Given A Map, A Lot Of People Have No Idea Where They Traveled (Or Where They Live)

While early explorers may have spent countless weeks plotting their journeys on maps and charting the best course to get to their destination, it seems many modern day travelers don’t have a clue about where they’re actually going.

A new study has found massive numbers of travelers can’t find their vacation destination on a world map. When asked where Cyprus was located, 53% of respondents were stumped, pointing to countries like Greece instead. This is despite having traveled to the Mediterranean island within the past year. Turkey also had recent visitors scratching their heads, with around half of those surveyed hard-pressed to locate the nearly 1,000 mile long country on an atlas.What’s most bizarre, however, is those people who seemed to have trouble locating their own country on a map. When asked where France was, a surprising 14% of French respondents pointed to their northern neighbor Belgium.

But perhaps we shouldn’t be so hard on the French. After all, remember this famous gaffe a few years back, when a Miss Teen USA contestant was asked why a fifth of Americans couldn’t locate the US on a world map?

But it’s not just beauty pageant contestants that are stumped by geography. Even politicians can get tripped up, like in this interview where John McCain refers to the problems at the Iraq/Pakistan border…which doesn’t exactly exist.

And then there was the time that President Obama managed to visit all corners of the US, including “about 57 states”.

Do you think it matters that so many people are confused by world geography? Or is understanding maps irrelevant in this day and age of GPS and technology?

Space Shuttle Home Nears Completion In Florida

Space Shuttle Atlantis has a new home in Florida that is nearing completion. As the latest Space Coast attraction, the new $100-million home of the historic spacecraft will launch June 29 at Kennedy Space Center. Far more than a place to store the used orbiter, the new facility will offer visitors unprecedented access to what was once highly classified hardware, uniquely displayed.

This unique experience delivers extraordinary access to Space Shuttle Atlantis, positioned as if it were in space as only astronauts have seen it before. Suspended 30 feet above ground and rotated at slightly less than a 45-degree angle, Atlantis will have her payload bay doors open and robotic arm (Canadarm) extended. Visitors will be able to view the orbiter from below or via a raised surrounding platform.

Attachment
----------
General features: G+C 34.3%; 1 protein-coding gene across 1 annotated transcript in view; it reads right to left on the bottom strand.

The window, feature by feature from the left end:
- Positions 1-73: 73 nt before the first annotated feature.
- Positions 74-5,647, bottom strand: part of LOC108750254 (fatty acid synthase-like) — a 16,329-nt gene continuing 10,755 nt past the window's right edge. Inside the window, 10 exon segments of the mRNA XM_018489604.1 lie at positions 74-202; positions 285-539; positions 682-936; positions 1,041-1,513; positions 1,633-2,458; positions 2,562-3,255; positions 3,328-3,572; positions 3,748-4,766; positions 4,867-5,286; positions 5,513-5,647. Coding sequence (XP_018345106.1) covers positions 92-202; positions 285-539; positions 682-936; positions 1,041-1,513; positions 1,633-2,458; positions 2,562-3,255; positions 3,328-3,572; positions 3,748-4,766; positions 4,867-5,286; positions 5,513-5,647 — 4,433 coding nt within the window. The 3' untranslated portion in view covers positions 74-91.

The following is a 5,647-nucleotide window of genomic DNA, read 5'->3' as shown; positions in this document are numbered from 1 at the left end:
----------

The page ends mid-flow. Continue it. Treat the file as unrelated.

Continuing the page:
With 33 missions in space to the credit of Space Shuttle Atlantis, the exterior has been left as-is for visitors to see the wear on its protective external tiles. Over 60 supporting and interactive exhibits plus high-tech simulators tell the story of NASA’s 30-year Space Shuttle Program and the amazing engineering that transformed the way humans explore space. Prominently featured is the shuttle program’s role in building the International Space Station as well as the launch and maintenance of the Hubble Space Telescope.While the newest attraction at the Kennedy Space Center Visitor’s Complex, Atlantis is just one feature to be enjoyed by visitors. The Shuttle Launch Experience simulates what it is like to blast off into space. The Rocket Garden features Redstone, Atlas and Titan rockets that first put NASA astronauts in space, alongside Mercury, Gemini and Apollo capsules. The Astronaut Training Experience brings visitors realistic astronaut training.

Other exhibits trace the history of America’s space program from its beginning and get into the future of space exploration. Far from a relic of another time and a different NASA focus, the Atlantis exhibit promises to complete an experience that fans of space travel may have only dreamed of until now.

Better yet, the Kennedy Space Center website has a rich array of interactive content including a “countdown until the next launch” timer and an Ask An Astronaut feature that invites visitors to pose questions to those who have actually been there and done that.